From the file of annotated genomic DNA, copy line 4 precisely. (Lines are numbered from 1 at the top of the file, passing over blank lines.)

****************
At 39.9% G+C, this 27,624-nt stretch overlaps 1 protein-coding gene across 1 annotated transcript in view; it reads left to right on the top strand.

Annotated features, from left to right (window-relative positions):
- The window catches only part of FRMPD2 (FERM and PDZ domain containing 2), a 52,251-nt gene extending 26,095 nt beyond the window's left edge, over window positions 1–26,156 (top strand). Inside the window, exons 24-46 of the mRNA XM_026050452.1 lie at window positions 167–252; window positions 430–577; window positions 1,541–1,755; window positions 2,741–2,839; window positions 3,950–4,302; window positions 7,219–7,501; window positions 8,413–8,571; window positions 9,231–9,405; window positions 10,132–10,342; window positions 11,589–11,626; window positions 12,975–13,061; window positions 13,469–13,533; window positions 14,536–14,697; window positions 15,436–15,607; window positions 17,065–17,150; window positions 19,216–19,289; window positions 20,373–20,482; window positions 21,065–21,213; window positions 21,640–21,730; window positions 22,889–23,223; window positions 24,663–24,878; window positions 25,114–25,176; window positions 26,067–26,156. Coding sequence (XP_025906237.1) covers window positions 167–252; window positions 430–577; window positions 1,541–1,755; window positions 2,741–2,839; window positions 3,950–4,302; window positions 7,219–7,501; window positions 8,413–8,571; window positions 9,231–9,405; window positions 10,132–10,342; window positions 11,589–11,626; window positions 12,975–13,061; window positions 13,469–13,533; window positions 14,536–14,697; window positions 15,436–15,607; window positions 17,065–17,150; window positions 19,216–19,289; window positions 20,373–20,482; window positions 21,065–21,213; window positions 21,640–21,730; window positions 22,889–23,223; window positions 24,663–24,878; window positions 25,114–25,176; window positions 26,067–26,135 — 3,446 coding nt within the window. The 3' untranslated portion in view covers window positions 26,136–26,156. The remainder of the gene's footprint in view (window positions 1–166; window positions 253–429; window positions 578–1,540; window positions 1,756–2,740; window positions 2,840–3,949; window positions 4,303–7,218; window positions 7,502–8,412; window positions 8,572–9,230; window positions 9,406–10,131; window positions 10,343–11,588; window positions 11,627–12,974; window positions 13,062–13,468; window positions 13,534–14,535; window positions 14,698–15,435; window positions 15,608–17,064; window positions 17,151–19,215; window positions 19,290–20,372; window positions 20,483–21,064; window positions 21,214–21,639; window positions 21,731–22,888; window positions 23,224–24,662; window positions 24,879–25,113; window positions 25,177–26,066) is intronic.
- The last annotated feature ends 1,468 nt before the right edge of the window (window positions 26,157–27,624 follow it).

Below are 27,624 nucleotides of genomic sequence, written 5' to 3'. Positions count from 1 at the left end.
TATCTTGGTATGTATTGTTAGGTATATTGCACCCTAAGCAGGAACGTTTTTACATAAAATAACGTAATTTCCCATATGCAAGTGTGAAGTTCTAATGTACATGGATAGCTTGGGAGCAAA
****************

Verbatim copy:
- The last annotated feature ends 1,468 nt before the right edge of the window (window positions 26,157–27,624 follow it).